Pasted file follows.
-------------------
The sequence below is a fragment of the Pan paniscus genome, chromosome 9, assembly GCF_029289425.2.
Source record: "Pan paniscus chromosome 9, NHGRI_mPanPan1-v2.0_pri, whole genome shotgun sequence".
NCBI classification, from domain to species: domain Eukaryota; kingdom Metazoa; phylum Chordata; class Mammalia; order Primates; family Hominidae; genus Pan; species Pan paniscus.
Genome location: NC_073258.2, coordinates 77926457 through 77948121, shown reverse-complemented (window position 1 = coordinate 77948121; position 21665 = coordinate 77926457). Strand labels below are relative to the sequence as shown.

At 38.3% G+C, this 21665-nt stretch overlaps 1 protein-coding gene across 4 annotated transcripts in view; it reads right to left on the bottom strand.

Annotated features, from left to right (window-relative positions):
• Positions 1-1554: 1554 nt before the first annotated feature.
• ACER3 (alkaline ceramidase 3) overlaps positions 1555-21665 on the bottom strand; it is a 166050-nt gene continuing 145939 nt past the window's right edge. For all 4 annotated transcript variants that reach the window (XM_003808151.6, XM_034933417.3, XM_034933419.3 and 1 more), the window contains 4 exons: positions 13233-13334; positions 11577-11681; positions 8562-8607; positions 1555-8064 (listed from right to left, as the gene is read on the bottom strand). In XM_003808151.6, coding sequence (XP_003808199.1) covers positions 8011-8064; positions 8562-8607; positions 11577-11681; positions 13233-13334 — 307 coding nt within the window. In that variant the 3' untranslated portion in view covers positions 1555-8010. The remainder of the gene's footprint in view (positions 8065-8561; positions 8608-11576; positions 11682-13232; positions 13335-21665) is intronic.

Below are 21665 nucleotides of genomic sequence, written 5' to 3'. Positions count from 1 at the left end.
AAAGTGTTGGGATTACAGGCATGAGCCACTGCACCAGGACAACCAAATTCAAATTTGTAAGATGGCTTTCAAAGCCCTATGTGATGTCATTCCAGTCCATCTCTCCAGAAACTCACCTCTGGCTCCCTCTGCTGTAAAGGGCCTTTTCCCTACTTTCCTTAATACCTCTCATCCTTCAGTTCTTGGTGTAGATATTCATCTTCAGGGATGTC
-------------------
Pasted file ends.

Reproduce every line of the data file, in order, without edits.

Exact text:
The sequence below is a fragment of the Pan paniscus genome, chromosome 9, assembly GCF_029289425.2.
Source record: "Pan paniscus chromosome 9, NHGRI_mPanPan1-v2.0_pri, whole genome shotgun sequence".
NCBI classification, from domain to species: domain Eukaryota; kingdom Metazoa; phylum Chordata; class Mammalia; order Primates; family Hominidae; genus Pan; species Pan paniscus.
Genome location: NC_073258.2, coordinates 77926457 through 77948121, shown reverse-complemented (window position 1 = coordinate 77948121; position 21665 = coordinate 77926457). Strand labels below are relative to the sequence as shown.

At 38.3% G+C, this 21665-nt stretch overlaps 1 protein-coding gene across 4 annotated transcripts in view; it reads right to left on the bottom strand.

Annotated features, from left to right (window-relative positions):
• Positions 1-1554: 1554 nt before the first annotated feature.
• ACER3 (alkaline ceramidase 3) overlaps positions 1555-21665 on the bottom strand; it is a 166050-nt gene continuing 145939 nt past the window's right edge. For all 4 annotated transcript variants that reach the window (XM_003808151.6, XM_034933417.3, XM_034933419.3 and 1 more), the window contains 4 exons: positions 13233-13334; positions 11577-11681; positions 8562-8607; positions 1555-8064 (listed from right to left, as the gene is read on the bottom strand). In XM_003808151.6, coding sequence (XP_003808199.1) covers positions 8011-8064; positions 8562-8607; positions 11577-11681; positions 13233-13334 — 307 coding nt within the window. In that variant the 3' untranslated portion in view covers positions 1555-8010. The remainder of the gene's footprint in view (positions 8065-8561; positions 8608-11576; positions 11682-13232; positions 13335-21665) is intronic.

Below are 21665 nucleotides of genomic sequence, written 5' to 3'. Positions count from 1 at the left end.
AAAGTGTTGGGATTACAGGCATGAGCCACTGCACCAGGACAACCAAATTCAAATTTGTAAGATGGCTTTCAAAGCCCTATGTGATGTCATTCCAGTCCATCTCTCCAGAAACTCACCTCTGGCTCCCTCTGCTGTAAAGGGCCTTTTCCCTACTTTCCTTAATACCTCTCATCCTTCAGTTCTTGGTGTAGATATTCATCTTCAGGGATGTC